The landscape of the Evrona Nature Reserve in the Negev Desert can be misleading. It appears to be a typical, acacia-studded desertscape through which gazelles and ibex wander. But below the surface, poison lurks. Although the profound contamination of the reserve and of Ashalim Stream running through it some time after was years ago, the survival of this fragile ecosystem remains in peril and visitors remain unwelcome.
Four years ago the Eilat-Ashkelon pipeline sprang a catastrophic leak, dumping oil into the reserve. Two and a half years later, a waste pool used by the Rotem Amfert chemicals company collapsed. Instead of running water, the Ashalim stream ran toxic waste and acid, killing plants and animals alike.
First came the cleanup, which involved much pumping of the contaminants. Then came the more complex work of assessing the damage and trying to deal with it. The Israel Nature and Parks Authority recently presented the data and all the rest remains pending. It is unclear what the outcome will be.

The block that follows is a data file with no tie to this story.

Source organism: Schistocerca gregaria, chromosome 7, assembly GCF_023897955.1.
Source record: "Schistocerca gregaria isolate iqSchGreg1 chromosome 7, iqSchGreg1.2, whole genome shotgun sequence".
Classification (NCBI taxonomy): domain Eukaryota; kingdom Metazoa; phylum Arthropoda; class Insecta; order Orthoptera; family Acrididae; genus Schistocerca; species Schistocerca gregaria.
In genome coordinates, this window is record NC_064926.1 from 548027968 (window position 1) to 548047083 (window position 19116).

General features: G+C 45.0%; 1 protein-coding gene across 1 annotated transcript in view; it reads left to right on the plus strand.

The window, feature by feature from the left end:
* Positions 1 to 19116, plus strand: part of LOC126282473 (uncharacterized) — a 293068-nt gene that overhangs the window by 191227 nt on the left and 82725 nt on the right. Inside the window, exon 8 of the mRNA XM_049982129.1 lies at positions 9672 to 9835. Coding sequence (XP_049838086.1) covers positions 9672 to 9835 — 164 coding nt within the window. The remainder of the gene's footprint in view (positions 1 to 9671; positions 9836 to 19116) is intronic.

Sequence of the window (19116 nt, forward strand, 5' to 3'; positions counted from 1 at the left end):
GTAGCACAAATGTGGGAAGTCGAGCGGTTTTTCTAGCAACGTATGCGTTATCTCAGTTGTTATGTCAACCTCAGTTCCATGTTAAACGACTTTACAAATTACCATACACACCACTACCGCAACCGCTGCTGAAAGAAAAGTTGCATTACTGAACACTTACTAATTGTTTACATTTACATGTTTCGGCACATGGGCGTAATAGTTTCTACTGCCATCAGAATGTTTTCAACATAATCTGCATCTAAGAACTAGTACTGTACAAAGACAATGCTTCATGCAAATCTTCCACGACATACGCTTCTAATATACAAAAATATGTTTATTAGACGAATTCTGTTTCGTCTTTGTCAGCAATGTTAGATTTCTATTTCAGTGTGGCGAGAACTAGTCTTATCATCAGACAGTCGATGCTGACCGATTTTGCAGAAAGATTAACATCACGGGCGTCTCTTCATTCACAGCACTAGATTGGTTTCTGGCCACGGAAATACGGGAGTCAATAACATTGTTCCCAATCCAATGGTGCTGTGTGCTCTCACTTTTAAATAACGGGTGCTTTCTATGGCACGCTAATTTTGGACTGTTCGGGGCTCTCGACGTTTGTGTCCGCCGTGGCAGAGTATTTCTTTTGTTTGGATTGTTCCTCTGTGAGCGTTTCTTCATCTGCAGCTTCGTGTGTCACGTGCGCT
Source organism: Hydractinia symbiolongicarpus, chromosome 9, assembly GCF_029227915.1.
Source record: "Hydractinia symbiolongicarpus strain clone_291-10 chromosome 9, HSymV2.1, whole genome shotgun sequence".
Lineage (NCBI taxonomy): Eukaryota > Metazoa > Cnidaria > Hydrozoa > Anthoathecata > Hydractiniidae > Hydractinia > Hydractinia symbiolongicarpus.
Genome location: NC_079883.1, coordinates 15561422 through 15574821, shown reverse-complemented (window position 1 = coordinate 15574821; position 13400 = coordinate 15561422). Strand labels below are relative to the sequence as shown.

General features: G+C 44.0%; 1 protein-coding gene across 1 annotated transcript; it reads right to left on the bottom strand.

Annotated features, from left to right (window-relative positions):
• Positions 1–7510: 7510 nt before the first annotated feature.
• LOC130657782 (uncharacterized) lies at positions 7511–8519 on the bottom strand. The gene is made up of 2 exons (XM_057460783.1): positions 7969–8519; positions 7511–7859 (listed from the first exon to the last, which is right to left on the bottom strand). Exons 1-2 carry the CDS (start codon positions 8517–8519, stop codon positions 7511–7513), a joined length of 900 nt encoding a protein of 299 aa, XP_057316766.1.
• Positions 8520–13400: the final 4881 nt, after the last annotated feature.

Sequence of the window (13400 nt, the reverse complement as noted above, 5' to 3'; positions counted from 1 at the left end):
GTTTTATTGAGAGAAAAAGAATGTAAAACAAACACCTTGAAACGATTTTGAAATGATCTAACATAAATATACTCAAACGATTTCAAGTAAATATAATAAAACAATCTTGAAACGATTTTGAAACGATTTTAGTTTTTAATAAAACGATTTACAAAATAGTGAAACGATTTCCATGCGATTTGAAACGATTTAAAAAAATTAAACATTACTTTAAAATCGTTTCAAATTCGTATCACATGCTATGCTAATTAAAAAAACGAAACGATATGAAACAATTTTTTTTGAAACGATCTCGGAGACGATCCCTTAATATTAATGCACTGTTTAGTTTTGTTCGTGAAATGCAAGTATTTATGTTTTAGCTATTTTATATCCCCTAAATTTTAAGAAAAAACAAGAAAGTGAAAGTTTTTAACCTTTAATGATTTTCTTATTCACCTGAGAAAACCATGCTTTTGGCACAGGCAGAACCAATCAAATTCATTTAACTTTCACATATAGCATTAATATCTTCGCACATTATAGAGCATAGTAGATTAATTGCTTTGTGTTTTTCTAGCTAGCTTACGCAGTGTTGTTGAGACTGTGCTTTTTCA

“In the Ashalim Stream, it turns out that all the geological experts got it wrong,” said Dr. Yehoshua Shkedy, head of the Israel Nature and Parks Authority science division, speaking at a conference to mark the 10th anniversary of the Vulcani Institute’s plant gene bank.
Geologists had predicted that the absorbent limestone and dolomite in the wadi walls would counteract the acids in the waste, but the fact is that measured acidity in the wadi remains high, he admits.
Dr. Einav Mayzlish-Gati, director of the gene bank, said that based on preliminary testing, the plants are less able to thrive in samples of contaminated soil compared to uncontaminated soil.
Meanwhile, this has been one of the rainiest Decembers in recent local history, and flooding in the wadi lowered the concentrations of acids and other contaminants. But the wadi is still considered to be polluted and is closed to visitors. When it might reopen remains unclear, but maybe, next year.